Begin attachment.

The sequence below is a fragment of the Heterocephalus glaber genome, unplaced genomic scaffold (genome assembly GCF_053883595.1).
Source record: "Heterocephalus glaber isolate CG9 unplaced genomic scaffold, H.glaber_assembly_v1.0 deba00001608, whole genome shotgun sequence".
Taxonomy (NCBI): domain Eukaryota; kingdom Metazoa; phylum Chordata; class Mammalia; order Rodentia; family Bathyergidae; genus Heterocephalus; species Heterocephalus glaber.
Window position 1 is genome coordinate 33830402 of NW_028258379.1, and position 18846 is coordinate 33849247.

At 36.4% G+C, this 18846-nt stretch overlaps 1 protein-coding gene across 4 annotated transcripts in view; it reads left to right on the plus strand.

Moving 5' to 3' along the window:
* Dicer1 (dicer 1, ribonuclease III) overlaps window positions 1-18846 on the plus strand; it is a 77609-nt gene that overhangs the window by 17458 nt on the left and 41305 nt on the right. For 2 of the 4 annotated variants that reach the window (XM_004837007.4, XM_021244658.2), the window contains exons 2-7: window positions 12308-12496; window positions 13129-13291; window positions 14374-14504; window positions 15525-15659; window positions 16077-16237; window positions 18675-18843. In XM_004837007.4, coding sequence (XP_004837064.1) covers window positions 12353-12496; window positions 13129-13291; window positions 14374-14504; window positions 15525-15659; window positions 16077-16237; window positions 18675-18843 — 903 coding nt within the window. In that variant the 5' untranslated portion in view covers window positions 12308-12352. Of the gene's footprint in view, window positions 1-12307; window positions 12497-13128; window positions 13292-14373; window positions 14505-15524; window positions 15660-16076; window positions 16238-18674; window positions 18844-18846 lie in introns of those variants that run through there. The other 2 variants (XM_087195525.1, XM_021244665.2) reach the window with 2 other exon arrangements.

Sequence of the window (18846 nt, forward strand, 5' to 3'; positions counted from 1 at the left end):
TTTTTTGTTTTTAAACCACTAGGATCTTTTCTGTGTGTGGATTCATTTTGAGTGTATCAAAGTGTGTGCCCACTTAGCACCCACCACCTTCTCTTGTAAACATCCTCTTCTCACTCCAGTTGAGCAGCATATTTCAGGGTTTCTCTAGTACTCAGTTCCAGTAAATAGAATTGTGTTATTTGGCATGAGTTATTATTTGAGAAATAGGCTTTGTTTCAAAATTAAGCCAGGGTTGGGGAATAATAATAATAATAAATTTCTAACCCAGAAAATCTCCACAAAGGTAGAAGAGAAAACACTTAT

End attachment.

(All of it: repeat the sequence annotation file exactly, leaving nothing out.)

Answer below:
The sequence below is a fragment of the Heterocephalus glaber genome, unplaced genomic scaffold (genome assembly GCF_053883595.1).
Source record: "Heterocephalus glaber isolate CG9 unplaced genomic scaffold, H.glaber_assembly_v1.0 deba00001608, whole genome shotgun sequence".
Taxonomy (NCBI): domain Eukaryota; kingdom Metazoa; phylum Chordata; class Mammalia; order Rodentia; family Bathyergidae; genus Heterocephalus; species Heterocephalus glaber.
Window position 1 is genome coordinate 33830402 of NW_028258379.1, and position 18846 is coordinate 33849247.

At 36.4% G+C, this 18846-nt stretch overlaps 1 protein-coding gene across 4 annotated transcripts in view; it reads left to right on the plus strand.

Moving 5' to 3' along the window:
* Dicer1 (dicer 1, ribonuclease III) overlaps window positions 1-18846 on the plus strand; it is a 77609-nt gene that overhangs the window by 17458 nt on the left and 41305 nt on the right. For 2 of the 4 annotated variants that reach the window (XM_004837007.4, XM_021244658.2), the window contains exons 2-7: window positions 12308-12496; window positions 13129-13291; window positions 14374-14504; window positions 15525-15659; window positions 16077-16237; window positions 18675-18843. In XM_004837007.4, coding sequence (XP_004837064.1) covers window positions 12353-12496; window positions 13129-13291; window positions 14374-14504; window positions 15525-15659; window positions 16077-16237; window positions 18675-18843 — 903 coding nt within the window. In that variant the 5' untranslated portion in view covers window positions 12308-12352. Of the gene's footprint in view, window positions 1-12307; window positions 12497-13128; window positions 13292-14373; window positions 14505-15524; window positions 15660-16076; window positions 16238-18674; window positions 18844-18846 lie in introns of those variants that run through there. The other 2 variants (XM_087195525.1, XM_021244665.2) reach the window with 2 other exon arrangements.

Sequence of the window (18846 nt, forward strand, 5' to 3'; positions counted from 1 at the left end):
TTTTTTGTTTTTAAACCACTAGGATCTTTTCTGTGTGTGGATTCATTTTGAGTGTATCAAAGTGTGTGCCCACTTAGCACCCACCACCTTCTCTTGTAAACATCCTCTTCTCACTCCAGTTGAGCAGCATATTTCAGGGTTTCTCTAGTACTCAGTTCCAGTAAATAGAATTGTGTTATTTGGCATGAGTTATTATTTGAGAAATAGGCTTTGTTTCAAAATTAAGCCAGGGTTGGGGAATAATAATAATAATAAATTTCTAACCCAGAAAATCTCCACAAAGGTAGAAGAGAAAACACTTAT